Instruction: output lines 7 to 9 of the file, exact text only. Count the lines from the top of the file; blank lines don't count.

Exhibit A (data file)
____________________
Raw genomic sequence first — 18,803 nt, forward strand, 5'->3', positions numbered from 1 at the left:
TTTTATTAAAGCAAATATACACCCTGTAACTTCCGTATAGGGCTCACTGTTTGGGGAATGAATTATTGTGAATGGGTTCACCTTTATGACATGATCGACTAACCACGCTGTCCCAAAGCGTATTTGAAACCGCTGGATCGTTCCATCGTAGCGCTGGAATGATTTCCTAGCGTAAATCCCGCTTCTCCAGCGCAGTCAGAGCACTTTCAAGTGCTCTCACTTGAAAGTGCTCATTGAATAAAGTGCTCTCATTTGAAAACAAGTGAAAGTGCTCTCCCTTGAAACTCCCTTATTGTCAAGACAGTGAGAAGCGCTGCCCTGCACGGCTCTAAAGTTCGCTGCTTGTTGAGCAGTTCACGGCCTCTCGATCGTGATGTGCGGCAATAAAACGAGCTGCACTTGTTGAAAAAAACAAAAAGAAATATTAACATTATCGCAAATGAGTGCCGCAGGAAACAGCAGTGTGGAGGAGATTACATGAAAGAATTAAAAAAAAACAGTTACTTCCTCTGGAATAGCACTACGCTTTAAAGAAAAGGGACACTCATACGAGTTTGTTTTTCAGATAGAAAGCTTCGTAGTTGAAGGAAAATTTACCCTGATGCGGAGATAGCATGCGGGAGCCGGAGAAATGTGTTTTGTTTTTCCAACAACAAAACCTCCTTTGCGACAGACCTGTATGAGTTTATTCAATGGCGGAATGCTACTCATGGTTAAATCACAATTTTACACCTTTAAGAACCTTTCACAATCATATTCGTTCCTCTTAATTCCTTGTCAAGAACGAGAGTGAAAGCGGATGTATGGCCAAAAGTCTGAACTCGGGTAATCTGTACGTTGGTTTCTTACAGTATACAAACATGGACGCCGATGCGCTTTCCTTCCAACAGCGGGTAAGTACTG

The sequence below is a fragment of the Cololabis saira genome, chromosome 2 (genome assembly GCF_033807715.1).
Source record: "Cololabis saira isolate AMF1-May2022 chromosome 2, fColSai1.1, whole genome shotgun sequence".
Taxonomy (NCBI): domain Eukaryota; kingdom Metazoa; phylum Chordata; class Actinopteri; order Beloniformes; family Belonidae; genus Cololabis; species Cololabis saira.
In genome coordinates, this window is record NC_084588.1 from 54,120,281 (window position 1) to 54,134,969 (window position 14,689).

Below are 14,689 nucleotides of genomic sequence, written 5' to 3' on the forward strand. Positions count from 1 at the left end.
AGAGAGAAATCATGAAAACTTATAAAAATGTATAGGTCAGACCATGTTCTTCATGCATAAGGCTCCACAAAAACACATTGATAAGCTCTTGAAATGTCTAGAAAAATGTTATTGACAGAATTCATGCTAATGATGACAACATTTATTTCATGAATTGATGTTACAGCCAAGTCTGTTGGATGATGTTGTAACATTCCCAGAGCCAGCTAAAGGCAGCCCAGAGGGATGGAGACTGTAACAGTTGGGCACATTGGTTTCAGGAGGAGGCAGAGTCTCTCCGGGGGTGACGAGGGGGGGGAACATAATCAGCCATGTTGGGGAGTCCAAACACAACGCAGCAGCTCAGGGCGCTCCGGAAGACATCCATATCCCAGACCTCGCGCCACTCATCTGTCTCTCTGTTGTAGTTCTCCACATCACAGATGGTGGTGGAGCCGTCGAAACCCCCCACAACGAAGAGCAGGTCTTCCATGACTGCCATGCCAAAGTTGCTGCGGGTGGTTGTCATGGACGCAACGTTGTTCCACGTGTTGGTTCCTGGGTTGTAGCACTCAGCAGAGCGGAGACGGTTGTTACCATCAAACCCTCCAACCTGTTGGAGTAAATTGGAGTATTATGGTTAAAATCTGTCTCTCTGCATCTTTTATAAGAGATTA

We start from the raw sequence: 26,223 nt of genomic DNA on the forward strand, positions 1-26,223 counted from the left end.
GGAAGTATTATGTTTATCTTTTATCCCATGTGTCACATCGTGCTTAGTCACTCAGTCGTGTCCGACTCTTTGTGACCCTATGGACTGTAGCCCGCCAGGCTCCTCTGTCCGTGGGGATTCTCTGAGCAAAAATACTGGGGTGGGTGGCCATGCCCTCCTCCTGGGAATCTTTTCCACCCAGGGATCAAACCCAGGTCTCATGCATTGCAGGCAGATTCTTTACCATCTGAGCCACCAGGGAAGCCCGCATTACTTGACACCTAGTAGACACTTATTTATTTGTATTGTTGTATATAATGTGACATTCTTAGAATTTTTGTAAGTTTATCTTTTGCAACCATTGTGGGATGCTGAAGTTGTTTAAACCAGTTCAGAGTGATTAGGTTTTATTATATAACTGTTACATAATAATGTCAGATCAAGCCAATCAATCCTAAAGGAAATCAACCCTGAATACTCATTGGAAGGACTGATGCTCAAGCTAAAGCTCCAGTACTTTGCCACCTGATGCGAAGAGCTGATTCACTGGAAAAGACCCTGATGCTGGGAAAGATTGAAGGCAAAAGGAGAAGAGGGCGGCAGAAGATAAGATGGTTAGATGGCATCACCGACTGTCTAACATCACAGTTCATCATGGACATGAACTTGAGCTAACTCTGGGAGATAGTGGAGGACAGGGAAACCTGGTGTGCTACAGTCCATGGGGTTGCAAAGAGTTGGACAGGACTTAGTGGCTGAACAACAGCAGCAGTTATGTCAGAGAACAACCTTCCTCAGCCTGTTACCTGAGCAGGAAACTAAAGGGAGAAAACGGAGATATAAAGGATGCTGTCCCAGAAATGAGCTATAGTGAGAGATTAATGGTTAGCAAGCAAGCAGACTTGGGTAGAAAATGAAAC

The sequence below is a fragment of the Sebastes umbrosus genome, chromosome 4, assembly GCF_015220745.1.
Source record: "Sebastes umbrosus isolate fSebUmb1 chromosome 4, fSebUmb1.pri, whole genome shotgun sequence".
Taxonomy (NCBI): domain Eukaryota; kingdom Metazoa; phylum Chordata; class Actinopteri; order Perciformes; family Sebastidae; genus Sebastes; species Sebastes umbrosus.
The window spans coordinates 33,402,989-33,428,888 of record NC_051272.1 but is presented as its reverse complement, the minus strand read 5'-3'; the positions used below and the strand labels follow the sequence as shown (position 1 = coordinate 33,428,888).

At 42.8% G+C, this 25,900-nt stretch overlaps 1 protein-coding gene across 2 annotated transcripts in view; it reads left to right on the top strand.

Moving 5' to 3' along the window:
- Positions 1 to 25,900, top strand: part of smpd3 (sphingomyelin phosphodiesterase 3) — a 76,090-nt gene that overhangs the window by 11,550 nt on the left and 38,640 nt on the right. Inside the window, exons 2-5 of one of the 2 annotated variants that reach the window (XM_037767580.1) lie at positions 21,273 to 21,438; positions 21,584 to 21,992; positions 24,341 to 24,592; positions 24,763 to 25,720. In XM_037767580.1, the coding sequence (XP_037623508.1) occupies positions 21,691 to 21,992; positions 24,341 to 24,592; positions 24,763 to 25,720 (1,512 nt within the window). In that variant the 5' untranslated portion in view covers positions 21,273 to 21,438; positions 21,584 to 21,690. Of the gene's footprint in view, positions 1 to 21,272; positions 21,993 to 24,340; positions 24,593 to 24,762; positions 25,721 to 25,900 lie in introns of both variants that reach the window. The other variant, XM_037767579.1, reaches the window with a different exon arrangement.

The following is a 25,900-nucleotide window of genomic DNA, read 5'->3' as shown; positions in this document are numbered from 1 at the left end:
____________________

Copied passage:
Below are 14,689 nucleotides of genomic sequence, written 5' to 3' on the forward strand. Positions count from 1 at the left end.
AGAGAGAAATCATGAAAACTTATAAAAATGTATAGGTCAGACCATGTTCTTCATGCATAAGGCTCCACAAAAACACATTGATAAGCTCTTGAAATGTCTAGAAAAATGTTATTGACAGAATTCATGCTAATGATGACAACATTTATTTCATGAATTGATGTTACAGCCAAGTCTGTTGGATGATGTTGTAACATTCCCAGAGCCAGCTAAAGGCAGCCCAGAGGGATGGAGACTGTAACAGTTGGGCACATTGGTTTCAGGAGGAGGCAGAGTCTCTCCGGGGGTGACGAGGGGGGGGAACATAATCAGCCATGTTGGGGAGTCCAAACACAACGCAGCAGCTCAGGGCGCTCCGGAAGACATCCATATCCCAGACCTCGCGCCACTCATCTGTCTCTCTGTTGTAGTTCTCCACATCACAGATGGTGGTGGAGCCGTCGAAACCCCCCACAACGAAGAGCAGGTCTTCCATGACTGCCATGCCAAAGTTGCTGCGGGTGGTTGTCATGGACGCAACGTTGTTCCACGTGTTGGTTCCTGGGTTGTAGCACTCAGCAGAGCGGAGACGGTTGTTACCATCAAACCCTCCAACCTGTTGGAGTAAATTGGAGTATTATGGTTAAAATCTGTCTCTCTGCATCTTTTATAAGAGATTA

We start from the raw sequence: 26,223 nt of genomic DNA on the forward strand, positions 1-26,223 counted from the left end.